Is the international community failing Lebanon?

Foreign actors talk of support, but often not delivering

US President Barack Obama has pledged to help Lebanon, but have his words been empty?
US President Barack Obama has pledged to help Lebanon, but have his words been empty?

If acknowledging a problem is the first step to solving it, then the very existence of the International Support Group (ISG) for Lebanon is to be welcomed. Formed on the margins of the UN General Assembly in New York in September 2013, the intergovernmental group met for the third time in Paris in early March to discuss the range of ongoing crises afflicting the country.

And as in its previous get-togethers, in theory the conclusions of the ISG ticked all the right boxes. Lebanon is suffering from profound economic, security and humanitarian challenges, the actors declared. More support is necessary for refugee agencies and the Lebanese Armed Forces (LAF), while the formation of a new government is “warmly welcomed” and the priority is to pave the way towards successful presidential elections in May.

But despite the extremely high level nature of the meeting, few concrete outcomes emerged that would treat the wounds currently ailing the country. Several states — Finland, France and Norway — pledged to contribute extra cash, but figures have not yet been released, according to the World Bank. And as the drama in Crimea escalated, scant media attention was accorded the Paris talks. European Union Ambassador to Lebanon Angelina Eichhorst captured the low-key nature with a tweet on her return to Beirut: “sad conclusion from FR BE NL mtgs [sic] that too few realise magnitude challenges Lebanon is facing since war.”  It was a sentiment she reaffirmed when meeting with Executive (see full interview here). “Back home, we don’t really know what [the crisis in Lebanon] means.”

International powers have always had a hand (whether helping or hidden) in Lebanon’s affairs. Are they now struggling in their efforts to prop it up?

A web of responses

If so, it is not out of paralysis. Despite a slow initial response to the Syrian refugee crisis in 2011, which mirrored the lethargic reaction of the Lebanese government itself, the worsening landscape has spawned several bilateral and multilateral actions.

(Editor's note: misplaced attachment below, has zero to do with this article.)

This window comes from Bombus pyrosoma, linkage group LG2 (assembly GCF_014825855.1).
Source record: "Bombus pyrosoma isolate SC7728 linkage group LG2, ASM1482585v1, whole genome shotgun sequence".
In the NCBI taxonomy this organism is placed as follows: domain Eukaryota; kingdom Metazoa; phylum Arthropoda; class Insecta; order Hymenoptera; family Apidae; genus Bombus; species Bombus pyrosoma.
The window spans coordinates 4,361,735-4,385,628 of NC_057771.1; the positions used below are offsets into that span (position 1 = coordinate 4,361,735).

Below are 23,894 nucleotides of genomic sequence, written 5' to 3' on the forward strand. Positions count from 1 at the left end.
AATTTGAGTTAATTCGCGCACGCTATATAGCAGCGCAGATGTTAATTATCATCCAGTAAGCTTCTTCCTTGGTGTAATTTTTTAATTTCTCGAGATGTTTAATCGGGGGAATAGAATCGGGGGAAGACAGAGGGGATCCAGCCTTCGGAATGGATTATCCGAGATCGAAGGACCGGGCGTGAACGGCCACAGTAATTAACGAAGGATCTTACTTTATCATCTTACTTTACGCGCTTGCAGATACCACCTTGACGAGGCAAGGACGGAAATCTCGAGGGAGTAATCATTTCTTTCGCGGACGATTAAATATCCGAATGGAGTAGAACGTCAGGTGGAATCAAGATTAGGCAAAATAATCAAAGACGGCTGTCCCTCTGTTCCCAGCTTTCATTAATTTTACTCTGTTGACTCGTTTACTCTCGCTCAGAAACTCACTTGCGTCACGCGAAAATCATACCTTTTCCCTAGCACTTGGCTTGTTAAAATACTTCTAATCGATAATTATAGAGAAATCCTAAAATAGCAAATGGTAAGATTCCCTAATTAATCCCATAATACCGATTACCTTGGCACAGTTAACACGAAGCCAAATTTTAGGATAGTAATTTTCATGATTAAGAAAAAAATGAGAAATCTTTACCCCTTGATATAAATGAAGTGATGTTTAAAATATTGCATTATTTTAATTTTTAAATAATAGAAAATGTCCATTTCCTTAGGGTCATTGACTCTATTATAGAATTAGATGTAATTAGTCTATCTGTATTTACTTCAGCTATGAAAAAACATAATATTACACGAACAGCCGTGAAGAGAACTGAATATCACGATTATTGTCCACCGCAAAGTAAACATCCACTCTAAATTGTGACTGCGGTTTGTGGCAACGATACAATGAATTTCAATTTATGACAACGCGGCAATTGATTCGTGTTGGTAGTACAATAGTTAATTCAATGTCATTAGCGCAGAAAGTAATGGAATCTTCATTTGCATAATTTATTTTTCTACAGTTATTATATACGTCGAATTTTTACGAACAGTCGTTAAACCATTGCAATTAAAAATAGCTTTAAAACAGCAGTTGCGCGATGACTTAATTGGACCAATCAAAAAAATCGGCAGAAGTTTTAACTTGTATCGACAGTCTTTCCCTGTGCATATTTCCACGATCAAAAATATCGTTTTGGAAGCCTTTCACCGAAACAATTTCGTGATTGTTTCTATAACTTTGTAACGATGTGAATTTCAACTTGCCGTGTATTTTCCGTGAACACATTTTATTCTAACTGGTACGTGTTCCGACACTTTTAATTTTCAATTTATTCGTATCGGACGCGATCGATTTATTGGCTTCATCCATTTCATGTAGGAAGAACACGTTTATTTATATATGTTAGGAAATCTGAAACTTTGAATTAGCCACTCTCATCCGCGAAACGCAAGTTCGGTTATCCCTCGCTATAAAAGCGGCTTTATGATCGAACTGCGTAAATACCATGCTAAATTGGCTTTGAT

The UN and its agencies, long permanent residents in Lebanon, have been at the forefront of humanitarian efforts. As Lebanon has received more Syrian refugees than any other country, UNHCR has seen its workload and its budget skyrocket. According to Joelle Eid, a spokeswoman for the agency, the body is planning for 1.6 million registered Syrians by the end of 2014 — up from less than a million now. Its budget has jumped from $13.5 million in 2010 to a projected $370.9 million for 2014 as it struggles to cope.

The EU has also stepped up its efforts. Having pledged over $338 million to date in supporting humanitarian and other efforts in Lebanon, it has attempted to bolster the effort of UN agencies as well as provide direct material aid to refugees. The June 2013 “Comprehensive EU Approach to the Syrian Crisis” built on this by outlining a European vision for a holistic rather than piecemeal strategy for tackling the problems throughout the region. A military expert was deployed to the EU delegation in Beirut, adding to the humanitarian aid and traditional development funding. “Everything is connected”, explains Eichhorst. “The magnitude of the challenges we have implies that Europe looks at the crisis from all angles.”

Bilaterally, the United States has contributed over $340 million in humanitarian assistance to Lebanon since the start of the crisis, including $76.4 million at the February 2014 donor conference for Syria in Kuwait. Individual European states channel aid through the EU or directly via development or UN agencies. To help the security situation, various countries have also offered rhetorical, material and financial support to bolster the LAF, most recently the much-discussed Saudi donation of $3 billion. In this vein, an upcoming Italian-sponsored conference in Rome will address the future of the LAF and drum up further support for its efforts at combatting the teetering security equilibrium.